Composers write music, but they do not know how to make it. Instrumentalists play music, but they do not know how to make it. Singers sing music, but they do not know how to make it. Conductors conduct music, but they do not know how to make it. It is only together, by sharing and combining their ideas, knowledge, experience and skills, that composers, instrumentalists, singers and conductors can make music.

But wait a moment; this last statement is untrue! Can players make the instruments upon which they play? Do singers spring singing from the womb? Can composers design the computer software many of them use when composing? Can conductors build the concert halls within which they conduct their performances?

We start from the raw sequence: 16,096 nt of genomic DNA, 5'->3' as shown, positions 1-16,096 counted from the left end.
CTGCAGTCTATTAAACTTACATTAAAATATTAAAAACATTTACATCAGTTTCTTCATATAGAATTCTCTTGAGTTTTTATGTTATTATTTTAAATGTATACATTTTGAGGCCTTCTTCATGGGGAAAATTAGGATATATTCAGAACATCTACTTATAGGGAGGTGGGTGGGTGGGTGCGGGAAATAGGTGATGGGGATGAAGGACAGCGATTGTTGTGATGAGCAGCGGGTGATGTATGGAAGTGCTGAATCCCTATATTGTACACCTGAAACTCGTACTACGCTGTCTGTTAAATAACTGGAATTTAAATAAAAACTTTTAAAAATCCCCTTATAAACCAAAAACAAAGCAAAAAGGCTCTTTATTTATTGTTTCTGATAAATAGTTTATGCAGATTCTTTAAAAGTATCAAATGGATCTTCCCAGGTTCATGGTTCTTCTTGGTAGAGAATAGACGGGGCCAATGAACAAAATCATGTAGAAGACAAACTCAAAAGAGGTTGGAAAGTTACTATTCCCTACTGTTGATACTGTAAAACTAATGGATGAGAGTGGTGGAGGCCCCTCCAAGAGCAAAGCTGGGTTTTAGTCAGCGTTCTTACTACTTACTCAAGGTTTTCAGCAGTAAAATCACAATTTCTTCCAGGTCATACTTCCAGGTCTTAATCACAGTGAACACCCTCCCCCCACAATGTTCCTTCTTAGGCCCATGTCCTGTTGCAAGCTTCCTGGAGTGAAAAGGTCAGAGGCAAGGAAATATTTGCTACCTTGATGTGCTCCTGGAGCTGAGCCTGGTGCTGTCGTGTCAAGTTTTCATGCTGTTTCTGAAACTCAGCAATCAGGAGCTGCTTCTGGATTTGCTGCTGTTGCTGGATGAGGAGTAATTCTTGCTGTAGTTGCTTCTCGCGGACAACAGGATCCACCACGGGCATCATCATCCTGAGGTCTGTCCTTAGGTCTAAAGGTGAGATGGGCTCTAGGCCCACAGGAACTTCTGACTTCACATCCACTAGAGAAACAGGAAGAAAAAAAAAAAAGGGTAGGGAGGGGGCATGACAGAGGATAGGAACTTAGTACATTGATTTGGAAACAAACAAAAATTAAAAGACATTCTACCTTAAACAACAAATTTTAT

There are many, many people, some I have not mentioned or even thought of, who need to come together and share their diverse ideas, perspectives, knowledge and skills to make the making of music an audible reality, and unsurprisingly this is not an easy process.

Composers know best about the structure and fabric of their music. Software designers know best about the programming, structure and layout of the software tools composers use to write and record their music. Instrumentalists and singers know best how to play or sing the music. Teachers know best how to teach the skills it needs. Conductors know best how to interpret and direct it. Instrument makers know best how the instruments they make can be adapted to the music's demands. Architects know best how to manage the acoustics of the concert halls they build, so helping the music to sound its best.   

In short, everyone knows best but in different ways, which is a basis for conflict and tension if ever there was one!

How can this conflict and tension be managed? We need to practise the following four things:

Adopt a curiosity mind set